In this section, our student members and grant winners share information about their interests, current projects and experiences in the field.
02/11/14 - Natalia A. Rossi
Natalia, a Ph.D. student and Faculty Fellow with the Department of Ecology at Columbia University, recently reported on her 2013 Exploration Fund supported project, American crocodile (Crocodylus acutus) in the waters of the Wildlife Refuge Monte Cabaniguán-Ojo de, Agua, Cuba.
“From June 29 to July 16 of 2013 I traveled to the Wildlife Refuge Monte Cabaniguán-Ojo de Agua in the Gulf of Guacanayabo, Eastern Cuba, to conduct a fieldwork to research and monitor the nesting activity of American crocodiles (Crocodylus acutus). With the overall goal of better understanding the reproductive ecology of American crocodiles in the area and its relationship with climate and environmental variables, with the participation of Dr. George Amato from the American Museum of Natural History and the collaboration of a Cuban research team, we: i) located, characterized and registered total number of crocodile nests and number of successful nests among four nesting sites; ii) marked, measured and weighted recently emerged hatchlings, sexing a subsample of 30 nests; iii) collected skin tissue samples of hatchlings and juveniles for further genetic analyses.”
12/13/12 - Jeffrey J. Marlow SM’07
As a geobiologist at the California Institute of Technology, I study the limits of microbial life on Earth and the possibility of life beyond our planet. Life is remarkably adaptable, able to deal with scorching temperatures, crushing pressures, desiccating droughts, and just about any other challenge thrown its way. In pursuit of these “extremophiles,” I have conducted field work in Morocco, Iceland, Spain, and at methane seeps at the bottom of the Pacific Ocean. Understanding the metabolic and molecular bases for these adaptations can lead to useful new products and reveal potentially habitable regions throughout the universe.
09/25/12 - Elizabeth J. Rosen SM’08
Exploration, at least for me, has always been less a matter of interest, desire, or even passion, than one of absolute necessity. In my junior year of high school, I realized that there must be other people in the world who felt the same way, maybe even enough to form an organization, so I typed “explorers club” into Google, just to see what would come up. Six months, one nerve-wracking application, and a couple of meetings later, I was officially a student member of the Northern California chapter.
08/09/12 - Timothy J. Holland SM’11
I wanted to join The Explorers Club because of the people in it. There have been members who have explored the moon to the deepest trench in the ocean. I was lucky enough to have two family friends that were already deeply involved in The Club and sponsored and guided me through the process. I want to be an astronaut.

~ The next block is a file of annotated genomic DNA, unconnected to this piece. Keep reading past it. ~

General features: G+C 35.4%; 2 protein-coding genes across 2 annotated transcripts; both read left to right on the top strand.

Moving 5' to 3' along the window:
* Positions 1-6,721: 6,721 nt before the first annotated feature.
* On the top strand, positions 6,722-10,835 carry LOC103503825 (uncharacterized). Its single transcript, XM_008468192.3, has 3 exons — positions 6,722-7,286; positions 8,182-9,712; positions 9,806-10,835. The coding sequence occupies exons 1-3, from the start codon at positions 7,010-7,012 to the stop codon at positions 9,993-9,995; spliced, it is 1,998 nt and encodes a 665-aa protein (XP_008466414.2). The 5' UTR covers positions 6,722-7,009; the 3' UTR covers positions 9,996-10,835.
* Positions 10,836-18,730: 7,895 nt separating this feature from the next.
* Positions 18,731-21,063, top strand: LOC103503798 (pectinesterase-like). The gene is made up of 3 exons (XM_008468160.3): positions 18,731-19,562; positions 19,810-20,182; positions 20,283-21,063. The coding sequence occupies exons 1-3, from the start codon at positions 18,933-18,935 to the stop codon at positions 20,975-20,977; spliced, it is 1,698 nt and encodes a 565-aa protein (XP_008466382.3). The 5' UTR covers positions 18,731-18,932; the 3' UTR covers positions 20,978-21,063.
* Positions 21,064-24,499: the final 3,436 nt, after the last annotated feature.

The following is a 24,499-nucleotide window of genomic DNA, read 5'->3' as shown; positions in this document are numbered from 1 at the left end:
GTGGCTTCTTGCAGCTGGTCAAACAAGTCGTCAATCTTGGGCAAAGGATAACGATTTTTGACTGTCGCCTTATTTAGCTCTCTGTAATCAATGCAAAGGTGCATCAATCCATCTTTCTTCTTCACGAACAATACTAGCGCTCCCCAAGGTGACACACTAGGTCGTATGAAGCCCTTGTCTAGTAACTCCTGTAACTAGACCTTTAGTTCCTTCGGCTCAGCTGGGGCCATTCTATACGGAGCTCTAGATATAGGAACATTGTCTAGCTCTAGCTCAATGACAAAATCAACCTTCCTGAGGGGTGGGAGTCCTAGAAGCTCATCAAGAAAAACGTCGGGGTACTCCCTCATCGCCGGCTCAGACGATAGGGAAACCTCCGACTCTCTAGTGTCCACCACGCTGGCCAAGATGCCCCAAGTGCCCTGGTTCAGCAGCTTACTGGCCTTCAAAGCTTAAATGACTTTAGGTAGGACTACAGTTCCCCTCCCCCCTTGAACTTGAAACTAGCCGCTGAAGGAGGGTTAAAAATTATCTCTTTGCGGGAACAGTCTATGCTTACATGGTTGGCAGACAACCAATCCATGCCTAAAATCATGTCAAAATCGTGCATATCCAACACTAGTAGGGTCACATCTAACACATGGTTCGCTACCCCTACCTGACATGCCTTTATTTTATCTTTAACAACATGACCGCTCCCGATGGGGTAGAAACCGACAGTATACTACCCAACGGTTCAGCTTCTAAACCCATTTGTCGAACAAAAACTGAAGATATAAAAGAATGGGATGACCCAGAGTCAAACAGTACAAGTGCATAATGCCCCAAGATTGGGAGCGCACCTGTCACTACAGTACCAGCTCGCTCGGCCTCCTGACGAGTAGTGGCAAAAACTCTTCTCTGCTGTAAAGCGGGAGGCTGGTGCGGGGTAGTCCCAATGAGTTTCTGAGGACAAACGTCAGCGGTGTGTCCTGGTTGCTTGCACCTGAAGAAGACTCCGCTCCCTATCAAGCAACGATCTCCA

07/11/12 - Kamil Chadirji-Martinez SM’10
For as long as I can remember the Arctic has intrigued me. Throughout the years I have read about the Arctic’s tales of exploration and gazed at its stunning pictures. In February 2008 I learned about the award winning organization Students on Ice, which takes high school students to the Arctic and Antarctic. For three years I became obsessed with going, and last summer I realized my dream by securing a full scholarship for the Arctic expedition. Capt. Norman Baker was also on that trip. After hiking a total of 25km through Auyuittuq Park to the Arctic Circle and back, Norman Baker said he considered us legible student members and would sponsor any one of us interested in joining the Explorer’s Club.
06/13/12 - Annie Bourbonnais SM’09
I am currently a Ph. D. student in Earth and Ocean Sciences at the University of Victoria, British Columbia, Canada. I joined the Explorers Club as a student member in fall 2009, after hearing about it from a friend. I joined the club because I wanted to broaden my horizons and meet other people that are passionate about travels and exploration.
04/13/12 - Andrew S. Flies SM’11
I was interested in joining the Explorers Club for several years primarily because of the expertise of club members and the network of support that the club can provide. My current research has taken me to a remote area of Kenya and I believe my future research career will involve a substantial amount of travel and exploration. Conducting scientific research in remote locations can be very challenging and I believe the knowledge and resource base available to Explorers Club members will make my research more efficient and allow me to be a more productive member of the conservation community.
02/09/12 - John Roma Skok SM’10
I have dreamed of exploration since my earliest nights staring up at the stars and dreaming of all the worlds to explore. I focused my early efforts in high school and college studying the next world to be explored, Mars. In addition to some independent research projects I worked with the Mars Exploration Rovers and Mars Reconnaissance Orbiter Missions to explore the Red Planet remotely.
09/09/11 - Jack Evans SM’11
There is a picture in Thor Heyerdahl’s Kon-Tiki of the author planning his famous Pacific expedition around an old globe with the Arctic explorer Peter Freuchen. The caption places the globe in the ground floor of The Explorers Club. When I read that book two years ago, I knew I wanted to go there.